A prominent German newspaper was accused of spreading anti-Semitic propaganda after it published a cartoon depicting Facebook CEO and cofounder Mark Zuckerberg as an octopus.
The image was included in last Friday’s edition of the Süddeutsche Zeitung – the largest German-language daily newspaper – after the social media giant announced it was going to buy a rapidly-growing mobile-messaging startup WhatsApp for $19 billion.
The sketch drawn by cartoonist Burkhard Mohr, was entitled “Krake Facebook,” German for "Facebook Octopus".
It showed Zuckerberg taking over the world by spreading his tentacles over a globe.
However, the features of the entrepreneur’s face - a hooked-nose, a smile, and curly hair under a hat –were ‘starkly reminiscent’ of anti-Semitic Nazi era cartoons, according to The Simon Wiesenthal Center, an international Jewish human rights organization.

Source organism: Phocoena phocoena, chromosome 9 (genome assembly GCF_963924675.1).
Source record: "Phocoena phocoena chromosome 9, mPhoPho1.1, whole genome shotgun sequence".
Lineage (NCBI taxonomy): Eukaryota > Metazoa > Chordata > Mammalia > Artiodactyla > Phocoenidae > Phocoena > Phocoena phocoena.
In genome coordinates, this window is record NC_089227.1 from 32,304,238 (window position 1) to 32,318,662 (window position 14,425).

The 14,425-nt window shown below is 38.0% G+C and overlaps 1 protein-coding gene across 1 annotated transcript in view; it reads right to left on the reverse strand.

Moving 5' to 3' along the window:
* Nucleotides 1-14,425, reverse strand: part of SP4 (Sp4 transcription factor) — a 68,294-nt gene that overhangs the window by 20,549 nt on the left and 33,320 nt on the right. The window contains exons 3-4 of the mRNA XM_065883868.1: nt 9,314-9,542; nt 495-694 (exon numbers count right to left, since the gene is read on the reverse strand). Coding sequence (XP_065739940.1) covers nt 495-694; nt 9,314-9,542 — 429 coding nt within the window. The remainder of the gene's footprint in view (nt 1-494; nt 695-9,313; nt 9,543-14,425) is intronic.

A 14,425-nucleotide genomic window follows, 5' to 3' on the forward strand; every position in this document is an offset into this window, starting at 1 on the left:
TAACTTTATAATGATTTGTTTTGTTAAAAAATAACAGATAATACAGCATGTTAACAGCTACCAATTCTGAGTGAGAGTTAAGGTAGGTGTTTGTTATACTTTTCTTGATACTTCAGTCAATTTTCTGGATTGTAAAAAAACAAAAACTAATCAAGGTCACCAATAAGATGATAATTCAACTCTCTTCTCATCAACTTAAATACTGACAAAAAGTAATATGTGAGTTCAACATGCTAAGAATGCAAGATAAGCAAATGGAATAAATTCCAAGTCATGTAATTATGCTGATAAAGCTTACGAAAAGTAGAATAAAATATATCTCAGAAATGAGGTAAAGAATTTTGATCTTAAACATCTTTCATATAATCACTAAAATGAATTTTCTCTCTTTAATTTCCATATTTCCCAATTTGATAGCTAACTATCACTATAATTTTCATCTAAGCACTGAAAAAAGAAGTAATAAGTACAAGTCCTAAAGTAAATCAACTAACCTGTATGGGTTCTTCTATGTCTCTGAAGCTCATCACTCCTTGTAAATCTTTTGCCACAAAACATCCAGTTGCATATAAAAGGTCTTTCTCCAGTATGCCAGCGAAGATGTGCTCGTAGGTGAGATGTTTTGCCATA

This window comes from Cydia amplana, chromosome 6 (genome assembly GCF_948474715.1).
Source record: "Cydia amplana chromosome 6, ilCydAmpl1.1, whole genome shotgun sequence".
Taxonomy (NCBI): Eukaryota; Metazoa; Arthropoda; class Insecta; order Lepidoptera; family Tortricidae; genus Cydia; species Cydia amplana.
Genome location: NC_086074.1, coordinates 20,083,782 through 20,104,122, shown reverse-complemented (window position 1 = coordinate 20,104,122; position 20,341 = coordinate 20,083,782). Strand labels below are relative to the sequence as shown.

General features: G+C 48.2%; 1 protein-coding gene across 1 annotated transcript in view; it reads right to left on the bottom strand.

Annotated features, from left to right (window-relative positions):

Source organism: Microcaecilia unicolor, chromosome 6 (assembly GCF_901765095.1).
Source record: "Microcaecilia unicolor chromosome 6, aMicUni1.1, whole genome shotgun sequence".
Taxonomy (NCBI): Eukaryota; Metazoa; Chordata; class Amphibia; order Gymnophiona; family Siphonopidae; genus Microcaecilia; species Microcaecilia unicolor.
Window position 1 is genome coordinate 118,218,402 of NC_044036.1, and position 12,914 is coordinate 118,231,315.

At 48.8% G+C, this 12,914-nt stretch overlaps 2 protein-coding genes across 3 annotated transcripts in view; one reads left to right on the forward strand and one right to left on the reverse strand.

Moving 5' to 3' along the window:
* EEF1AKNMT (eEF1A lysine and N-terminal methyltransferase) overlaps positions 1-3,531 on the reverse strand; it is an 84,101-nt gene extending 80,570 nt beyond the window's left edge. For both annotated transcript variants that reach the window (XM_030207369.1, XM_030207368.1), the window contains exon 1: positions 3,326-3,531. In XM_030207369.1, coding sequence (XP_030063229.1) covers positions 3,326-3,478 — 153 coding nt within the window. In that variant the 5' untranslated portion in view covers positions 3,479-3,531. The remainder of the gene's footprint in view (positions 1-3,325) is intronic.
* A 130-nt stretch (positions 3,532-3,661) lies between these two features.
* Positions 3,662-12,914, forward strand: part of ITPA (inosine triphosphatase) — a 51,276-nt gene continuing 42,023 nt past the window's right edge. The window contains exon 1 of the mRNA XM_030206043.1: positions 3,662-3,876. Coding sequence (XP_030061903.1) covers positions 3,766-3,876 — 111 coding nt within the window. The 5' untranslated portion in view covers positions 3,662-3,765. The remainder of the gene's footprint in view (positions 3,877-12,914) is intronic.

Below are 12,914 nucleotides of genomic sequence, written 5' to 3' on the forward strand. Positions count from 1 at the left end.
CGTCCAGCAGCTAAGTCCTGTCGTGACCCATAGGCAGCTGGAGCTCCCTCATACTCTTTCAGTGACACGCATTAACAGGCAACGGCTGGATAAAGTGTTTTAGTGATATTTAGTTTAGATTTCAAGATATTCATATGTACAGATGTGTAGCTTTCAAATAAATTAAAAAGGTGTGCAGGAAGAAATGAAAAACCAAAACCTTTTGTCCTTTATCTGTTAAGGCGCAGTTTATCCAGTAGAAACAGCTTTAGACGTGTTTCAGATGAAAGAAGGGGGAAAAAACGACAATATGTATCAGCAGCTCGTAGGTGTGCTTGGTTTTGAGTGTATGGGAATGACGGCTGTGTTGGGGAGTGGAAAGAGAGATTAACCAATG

In a bid to spread propaganda against Jews in Germany, the Nazis in 1930s used to distribute a lot of anti-Semitic published material. That included a cartoon of an octopus with a Star of David over its head that had its tentacles encompassing a globe.
Mohr was surprised to know that his creation hurt the sentiments of an entire community. He later apologized and re-published a second image, this time without the face of the cofounder:
Cartoonists often use the same depiction to portray the increasing control of a global power over the world:
The following image dates back to 1888:
In early 1990s, a similar caricature was used to illustrate the growing influence of Microsoft Corp. over the world. You can view it here.
Do you think the cartoon in the Süddeutsche Zeitung was anti-Semitic? You can share your answers in the comments section below.